A high-speed train tunnel connecting Paris, Barcelona and Madrid passes within 0.4 metres of the World Heritage-listed building’s foundations. Despite the four-year campaign by the Sagrada Familia’s chief architect, Jordi Bonet, and pressure from UNESCO, Spain’s Socialist government commissioned tests and allowed the 12-metre-diameter drill to bore past. To not do so, advocates of the tunnel argued, would be to allow the church to “hold back the progress of Spain”.


As a side note, another thing mentioned in the article that strikes me is the “holism” of the vision for the Church:

“For me the fascination of Gaudi is his holism,” [Burry] says. “Whether it’s structure or construction or decoration or form or repertoire of materials or economics, he seems to be the master.” …The argument follows that like the cathedrals of old, one architect could not possibly finish it in their lifetime. “Gaudi knew this,” says Burry, “and used the models to explain it well enough for others to continue the job.”

The same holistic vision is what appeals to me about our own Cathedral of St Patrick in Melbourne. It is an entire whole, a complete vision inside and out of Wardell’s single architectural plan.

I thank God for La Sagrada Familia and the dedication of men like Mark Burry in seeing it to its completion. Edgar reports that “thanks to Gaudi, the Pope’s visit to Spain will probably receive more attention than his recent visit to London”. In a sense it will be a continuation of the Holy Father’s message in Britain. Gaudi’s Church is a statement that, even in our modern society, there can be no true human “progress” in a society that loses sight of God.

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4 Responses to "It's not my building, its God's".

  1. Colin Patterson says:

    Great comments, David ! I was just amazed at building when I visited it last year. And it’s also good to have some positive comment about it in the Age.
    Just a minor matter – as far as I know, the Sagrada Familia is not a cathedral church, nor do I know of any intention of it becoming one. Barcelona has a wonderful cathedral already. The notion of a cathedral as simply a big church rather than the “home” church of a bishop (where his “cathedra” is located) seems to be a common mistake, though entirely understandable.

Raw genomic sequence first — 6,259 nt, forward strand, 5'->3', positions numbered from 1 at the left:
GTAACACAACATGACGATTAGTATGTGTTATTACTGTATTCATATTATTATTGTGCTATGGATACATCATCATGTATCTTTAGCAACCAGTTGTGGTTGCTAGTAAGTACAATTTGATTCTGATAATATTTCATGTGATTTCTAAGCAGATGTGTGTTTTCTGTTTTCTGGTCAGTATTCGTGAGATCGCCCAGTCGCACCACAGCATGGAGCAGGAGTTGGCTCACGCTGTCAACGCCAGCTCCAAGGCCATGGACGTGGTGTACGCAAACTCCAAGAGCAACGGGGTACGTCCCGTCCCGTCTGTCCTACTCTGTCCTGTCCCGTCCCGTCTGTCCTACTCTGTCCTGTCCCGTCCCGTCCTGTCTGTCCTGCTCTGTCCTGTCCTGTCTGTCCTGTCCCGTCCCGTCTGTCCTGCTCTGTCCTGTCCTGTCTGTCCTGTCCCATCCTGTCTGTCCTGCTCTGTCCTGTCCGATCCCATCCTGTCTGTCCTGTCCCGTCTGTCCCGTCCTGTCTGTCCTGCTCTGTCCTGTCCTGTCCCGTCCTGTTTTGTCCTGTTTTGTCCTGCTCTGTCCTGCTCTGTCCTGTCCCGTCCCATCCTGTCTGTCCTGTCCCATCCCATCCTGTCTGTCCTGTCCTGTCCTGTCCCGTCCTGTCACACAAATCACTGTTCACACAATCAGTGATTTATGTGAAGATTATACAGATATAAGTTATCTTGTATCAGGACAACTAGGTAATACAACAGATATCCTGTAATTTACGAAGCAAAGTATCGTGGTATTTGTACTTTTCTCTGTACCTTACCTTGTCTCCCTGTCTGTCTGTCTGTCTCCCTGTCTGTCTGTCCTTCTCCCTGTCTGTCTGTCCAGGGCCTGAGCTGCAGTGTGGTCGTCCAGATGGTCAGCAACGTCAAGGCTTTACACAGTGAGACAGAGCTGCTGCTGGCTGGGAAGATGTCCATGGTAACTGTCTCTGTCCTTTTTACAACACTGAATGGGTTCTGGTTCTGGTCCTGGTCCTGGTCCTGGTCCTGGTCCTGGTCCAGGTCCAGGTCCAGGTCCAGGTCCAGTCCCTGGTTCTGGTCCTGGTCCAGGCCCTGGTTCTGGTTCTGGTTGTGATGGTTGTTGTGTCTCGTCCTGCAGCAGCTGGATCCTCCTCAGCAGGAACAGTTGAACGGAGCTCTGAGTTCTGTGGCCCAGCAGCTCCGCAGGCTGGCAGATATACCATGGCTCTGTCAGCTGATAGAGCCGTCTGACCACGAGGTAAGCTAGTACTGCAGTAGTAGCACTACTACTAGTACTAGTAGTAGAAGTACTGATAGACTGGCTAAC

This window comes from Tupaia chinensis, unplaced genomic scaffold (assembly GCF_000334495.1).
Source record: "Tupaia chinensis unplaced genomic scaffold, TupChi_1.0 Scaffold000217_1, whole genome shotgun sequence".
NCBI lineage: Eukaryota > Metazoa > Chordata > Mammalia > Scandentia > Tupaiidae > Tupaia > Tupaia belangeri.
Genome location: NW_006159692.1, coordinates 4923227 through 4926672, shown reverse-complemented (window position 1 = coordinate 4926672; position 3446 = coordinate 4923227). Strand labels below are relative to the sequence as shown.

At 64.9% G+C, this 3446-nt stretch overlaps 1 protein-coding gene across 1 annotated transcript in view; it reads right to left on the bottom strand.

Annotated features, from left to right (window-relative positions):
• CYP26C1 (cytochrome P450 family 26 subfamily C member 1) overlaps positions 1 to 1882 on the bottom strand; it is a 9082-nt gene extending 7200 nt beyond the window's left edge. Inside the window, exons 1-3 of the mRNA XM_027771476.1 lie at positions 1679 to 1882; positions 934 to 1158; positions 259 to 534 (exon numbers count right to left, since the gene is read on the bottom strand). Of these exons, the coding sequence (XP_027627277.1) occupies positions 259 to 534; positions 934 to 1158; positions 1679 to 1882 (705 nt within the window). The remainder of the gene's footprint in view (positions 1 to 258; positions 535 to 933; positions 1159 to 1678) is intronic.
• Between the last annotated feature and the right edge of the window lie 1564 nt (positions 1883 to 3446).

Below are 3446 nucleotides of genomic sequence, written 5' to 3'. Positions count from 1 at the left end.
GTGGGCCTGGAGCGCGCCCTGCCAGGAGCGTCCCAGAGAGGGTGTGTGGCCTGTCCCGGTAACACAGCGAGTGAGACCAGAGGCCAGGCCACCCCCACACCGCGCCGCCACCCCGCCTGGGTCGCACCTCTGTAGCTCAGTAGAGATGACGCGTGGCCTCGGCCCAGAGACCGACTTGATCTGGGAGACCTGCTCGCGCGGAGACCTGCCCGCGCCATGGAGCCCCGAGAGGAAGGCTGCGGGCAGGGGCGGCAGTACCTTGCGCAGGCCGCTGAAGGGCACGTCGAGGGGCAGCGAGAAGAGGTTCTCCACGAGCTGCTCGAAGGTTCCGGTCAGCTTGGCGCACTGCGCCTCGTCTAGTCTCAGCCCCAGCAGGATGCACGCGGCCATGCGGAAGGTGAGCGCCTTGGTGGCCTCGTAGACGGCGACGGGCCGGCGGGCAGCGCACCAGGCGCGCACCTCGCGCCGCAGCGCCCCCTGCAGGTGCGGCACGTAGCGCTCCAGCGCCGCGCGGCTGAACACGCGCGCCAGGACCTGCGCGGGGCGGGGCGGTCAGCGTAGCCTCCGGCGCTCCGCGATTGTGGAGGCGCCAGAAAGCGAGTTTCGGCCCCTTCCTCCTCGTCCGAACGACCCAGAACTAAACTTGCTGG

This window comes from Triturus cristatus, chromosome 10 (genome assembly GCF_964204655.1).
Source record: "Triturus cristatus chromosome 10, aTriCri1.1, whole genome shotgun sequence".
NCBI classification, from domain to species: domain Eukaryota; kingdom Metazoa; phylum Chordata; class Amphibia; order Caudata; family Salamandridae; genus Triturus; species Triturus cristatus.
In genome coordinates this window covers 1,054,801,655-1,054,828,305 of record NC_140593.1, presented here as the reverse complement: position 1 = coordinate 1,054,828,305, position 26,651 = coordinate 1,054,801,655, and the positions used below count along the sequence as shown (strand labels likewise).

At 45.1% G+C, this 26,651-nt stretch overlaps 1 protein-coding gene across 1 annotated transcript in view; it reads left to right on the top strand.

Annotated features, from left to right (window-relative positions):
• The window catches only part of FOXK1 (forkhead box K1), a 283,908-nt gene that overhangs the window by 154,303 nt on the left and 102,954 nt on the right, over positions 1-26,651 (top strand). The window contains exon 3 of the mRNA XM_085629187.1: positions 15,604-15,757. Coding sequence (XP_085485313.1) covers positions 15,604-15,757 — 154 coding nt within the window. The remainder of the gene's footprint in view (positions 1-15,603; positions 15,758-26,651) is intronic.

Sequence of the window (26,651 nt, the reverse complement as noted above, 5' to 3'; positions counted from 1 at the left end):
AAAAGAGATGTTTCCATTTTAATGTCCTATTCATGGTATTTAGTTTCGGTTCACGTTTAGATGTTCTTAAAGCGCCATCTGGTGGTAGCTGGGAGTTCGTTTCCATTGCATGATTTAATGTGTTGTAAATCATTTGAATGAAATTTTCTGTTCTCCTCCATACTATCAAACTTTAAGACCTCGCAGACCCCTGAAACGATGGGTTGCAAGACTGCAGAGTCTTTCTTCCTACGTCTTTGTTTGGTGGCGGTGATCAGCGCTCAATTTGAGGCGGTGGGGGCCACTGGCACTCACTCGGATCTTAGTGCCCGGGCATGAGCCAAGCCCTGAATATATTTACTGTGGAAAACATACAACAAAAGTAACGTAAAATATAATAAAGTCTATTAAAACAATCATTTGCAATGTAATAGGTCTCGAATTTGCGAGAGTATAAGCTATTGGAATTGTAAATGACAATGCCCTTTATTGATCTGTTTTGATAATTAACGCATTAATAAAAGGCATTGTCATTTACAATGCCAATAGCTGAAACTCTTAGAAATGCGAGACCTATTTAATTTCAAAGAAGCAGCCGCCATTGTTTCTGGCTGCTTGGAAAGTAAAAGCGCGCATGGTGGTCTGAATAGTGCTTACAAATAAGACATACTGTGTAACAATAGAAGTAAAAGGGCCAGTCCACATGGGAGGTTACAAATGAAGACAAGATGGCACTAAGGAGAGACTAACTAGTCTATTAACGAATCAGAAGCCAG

2. Tony says:

    I saw this building just over a year ago and it was the highlight of many European highlights. The building just takes your breath away.

    In terms of the aesthetics of the building and the other Gaudi buildings in Barcelona, the quote from Daniel Giralt-Miracle captures it for me:

    … all Gaudi’s work is on the border between kitsch and genius, they are inseparable …

    I found the history of the tension that this building caused interesting but I’m not sure if I’d buy the simplistic ‘afront to the intelligentsia of Spain’.

    When I left Barcelona I wondered to myself what kind of culture would allow such an ‘out there’ artist to thrive. I just couldn’t imagine it in modern Australia, for example.

    Ultimately the very existence of these buildings, especially the Sagrada Familia is a marvellous testament to the greatness of this city and it’s culture … warts and all.

    (The only thing that comes to mind as really risky prominent architecture is Fed Square in Melbourne and, I guess in its time, the Sydney Opera House.)

    The fact that there is fighting over a building or an architect too (over many decades) deserves to be praised, IMO, not turned into another ‘them versus us’ catchphrase (as fascinating as the conflict has been!).

    PS: I read somewhere where Gaudi was asked if he was concerned about how slowly the Sagrada Familia was being built, his response was something like, ‘my Client is very patient’.